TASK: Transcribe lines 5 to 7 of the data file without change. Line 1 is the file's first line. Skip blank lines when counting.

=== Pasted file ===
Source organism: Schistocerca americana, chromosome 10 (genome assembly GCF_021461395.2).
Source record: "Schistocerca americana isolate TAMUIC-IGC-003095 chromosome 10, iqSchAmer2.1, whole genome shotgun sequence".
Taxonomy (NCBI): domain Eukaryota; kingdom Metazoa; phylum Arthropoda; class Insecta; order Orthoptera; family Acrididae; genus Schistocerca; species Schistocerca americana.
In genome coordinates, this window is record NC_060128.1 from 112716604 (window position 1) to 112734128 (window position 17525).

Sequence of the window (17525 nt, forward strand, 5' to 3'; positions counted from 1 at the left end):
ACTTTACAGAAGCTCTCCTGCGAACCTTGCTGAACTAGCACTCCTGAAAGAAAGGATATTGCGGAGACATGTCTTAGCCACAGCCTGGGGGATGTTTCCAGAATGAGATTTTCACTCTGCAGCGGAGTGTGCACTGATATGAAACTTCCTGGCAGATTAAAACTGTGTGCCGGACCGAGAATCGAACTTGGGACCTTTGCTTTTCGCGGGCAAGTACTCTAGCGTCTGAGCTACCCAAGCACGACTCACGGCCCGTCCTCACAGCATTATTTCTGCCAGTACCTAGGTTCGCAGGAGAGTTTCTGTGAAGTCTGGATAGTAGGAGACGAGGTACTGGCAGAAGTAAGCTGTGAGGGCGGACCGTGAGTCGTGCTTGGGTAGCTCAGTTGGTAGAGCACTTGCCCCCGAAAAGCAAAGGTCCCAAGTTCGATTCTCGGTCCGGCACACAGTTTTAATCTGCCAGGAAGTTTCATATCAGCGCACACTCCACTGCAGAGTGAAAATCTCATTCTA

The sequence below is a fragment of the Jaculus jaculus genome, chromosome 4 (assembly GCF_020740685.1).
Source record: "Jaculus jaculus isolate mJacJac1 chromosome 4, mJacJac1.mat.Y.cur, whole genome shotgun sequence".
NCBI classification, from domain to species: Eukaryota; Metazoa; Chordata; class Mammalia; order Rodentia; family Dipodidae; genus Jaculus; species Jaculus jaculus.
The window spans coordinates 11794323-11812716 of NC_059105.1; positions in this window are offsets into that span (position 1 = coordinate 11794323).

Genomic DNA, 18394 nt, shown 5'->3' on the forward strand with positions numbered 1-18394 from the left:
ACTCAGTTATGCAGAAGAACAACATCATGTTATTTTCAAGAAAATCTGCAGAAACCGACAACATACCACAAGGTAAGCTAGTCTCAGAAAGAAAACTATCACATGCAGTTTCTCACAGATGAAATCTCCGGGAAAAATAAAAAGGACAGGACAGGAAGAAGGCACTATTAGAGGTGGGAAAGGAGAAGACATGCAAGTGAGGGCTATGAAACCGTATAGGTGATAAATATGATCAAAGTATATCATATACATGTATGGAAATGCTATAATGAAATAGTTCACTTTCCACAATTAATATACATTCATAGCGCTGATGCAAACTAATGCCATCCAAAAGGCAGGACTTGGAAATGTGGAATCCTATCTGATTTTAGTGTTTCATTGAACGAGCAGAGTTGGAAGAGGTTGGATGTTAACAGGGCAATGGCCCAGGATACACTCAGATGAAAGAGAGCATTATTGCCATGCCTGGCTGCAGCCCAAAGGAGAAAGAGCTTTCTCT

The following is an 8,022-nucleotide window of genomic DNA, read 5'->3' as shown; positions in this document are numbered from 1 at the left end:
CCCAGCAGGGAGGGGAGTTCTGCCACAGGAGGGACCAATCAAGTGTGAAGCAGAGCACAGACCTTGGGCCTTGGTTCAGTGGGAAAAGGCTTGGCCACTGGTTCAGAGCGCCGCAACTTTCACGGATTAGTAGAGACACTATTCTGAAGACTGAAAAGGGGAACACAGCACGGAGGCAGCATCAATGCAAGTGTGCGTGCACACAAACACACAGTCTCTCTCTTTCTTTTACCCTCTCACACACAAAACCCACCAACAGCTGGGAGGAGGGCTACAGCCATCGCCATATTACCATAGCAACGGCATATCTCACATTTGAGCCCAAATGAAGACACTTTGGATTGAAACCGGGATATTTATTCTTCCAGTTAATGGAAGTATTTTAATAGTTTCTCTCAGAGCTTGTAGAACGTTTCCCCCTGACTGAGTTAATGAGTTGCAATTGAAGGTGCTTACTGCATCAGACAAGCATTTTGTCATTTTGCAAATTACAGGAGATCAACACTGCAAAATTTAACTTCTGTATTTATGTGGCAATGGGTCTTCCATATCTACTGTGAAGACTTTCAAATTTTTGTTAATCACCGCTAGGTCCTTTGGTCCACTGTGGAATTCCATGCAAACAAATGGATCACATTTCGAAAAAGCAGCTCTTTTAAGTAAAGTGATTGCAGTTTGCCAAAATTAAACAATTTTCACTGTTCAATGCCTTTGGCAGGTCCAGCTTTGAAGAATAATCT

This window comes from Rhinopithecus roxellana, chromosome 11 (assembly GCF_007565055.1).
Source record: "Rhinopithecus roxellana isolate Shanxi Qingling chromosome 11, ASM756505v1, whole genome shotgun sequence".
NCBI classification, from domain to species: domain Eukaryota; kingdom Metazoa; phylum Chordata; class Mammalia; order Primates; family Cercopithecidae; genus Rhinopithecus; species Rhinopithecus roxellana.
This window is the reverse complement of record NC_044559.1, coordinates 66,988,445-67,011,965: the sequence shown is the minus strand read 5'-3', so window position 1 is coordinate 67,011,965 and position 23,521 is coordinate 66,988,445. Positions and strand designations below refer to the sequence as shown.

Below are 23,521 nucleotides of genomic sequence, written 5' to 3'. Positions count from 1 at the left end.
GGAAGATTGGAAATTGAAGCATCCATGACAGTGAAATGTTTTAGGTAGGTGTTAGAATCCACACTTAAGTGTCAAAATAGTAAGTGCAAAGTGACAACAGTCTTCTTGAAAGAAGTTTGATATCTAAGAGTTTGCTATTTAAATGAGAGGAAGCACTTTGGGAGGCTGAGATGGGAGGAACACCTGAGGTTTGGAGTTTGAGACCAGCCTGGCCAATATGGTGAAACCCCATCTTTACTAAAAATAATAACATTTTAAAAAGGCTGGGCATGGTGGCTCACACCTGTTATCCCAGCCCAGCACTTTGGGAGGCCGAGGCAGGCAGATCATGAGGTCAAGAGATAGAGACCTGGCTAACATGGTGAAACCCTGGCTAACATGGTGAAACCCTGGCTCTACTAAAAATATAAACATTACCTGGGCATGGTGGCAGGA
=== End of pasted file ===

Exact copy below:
Sequence of the window (17525 nt, forward strand, 5' to 3'; positions counted from 1 at the left end):
ACTTTACAGAAGCTCTCCTGCGAACCTTGCTGAACTAGCACTCCTGAAAGAAAGGATATTGCGGAGACATGTCTTAGCCACAGCCTGGGGGATGTTTCCAGAATGAGATTTTCACTCTGCAGCGGAGTGTGCACTGATATGAAACTTCCTGGCAGATTAAAACTGTGTGCCGGACCGAGAATCGAACTTGGGACCTTTGCTTTTCGCGGGCAAGTACTCTAGCGTCTGAGCTACCCAAGCACGACTCACGGCCCGTCCTCACAGCATTATTTCTGCCAGTACCTAGGTTCGCAGGAGAGTTTCTGTGAAGTCTGGATAGTAGGAGACGAGGTACTGGCAGAAGTAAGCTGTGAGGGCGGACCGTGAGTCGTGCTTGGGTAGCTCAGTTGGTAGAGCACTTGCCCCCGAAAAGCAAAGGTCCCAAGTTCGATTCTCGGTCCGGCACACAGTTTTAATCTGCCAGGAAGTTTCATATCAGCGCACACTCCACTGCAGAGTGAAAATCTCATTCTA

The sequence below is a fragment of the Jaculus jaculus genome, chromosome 4 (assembly GCF_020740685.1).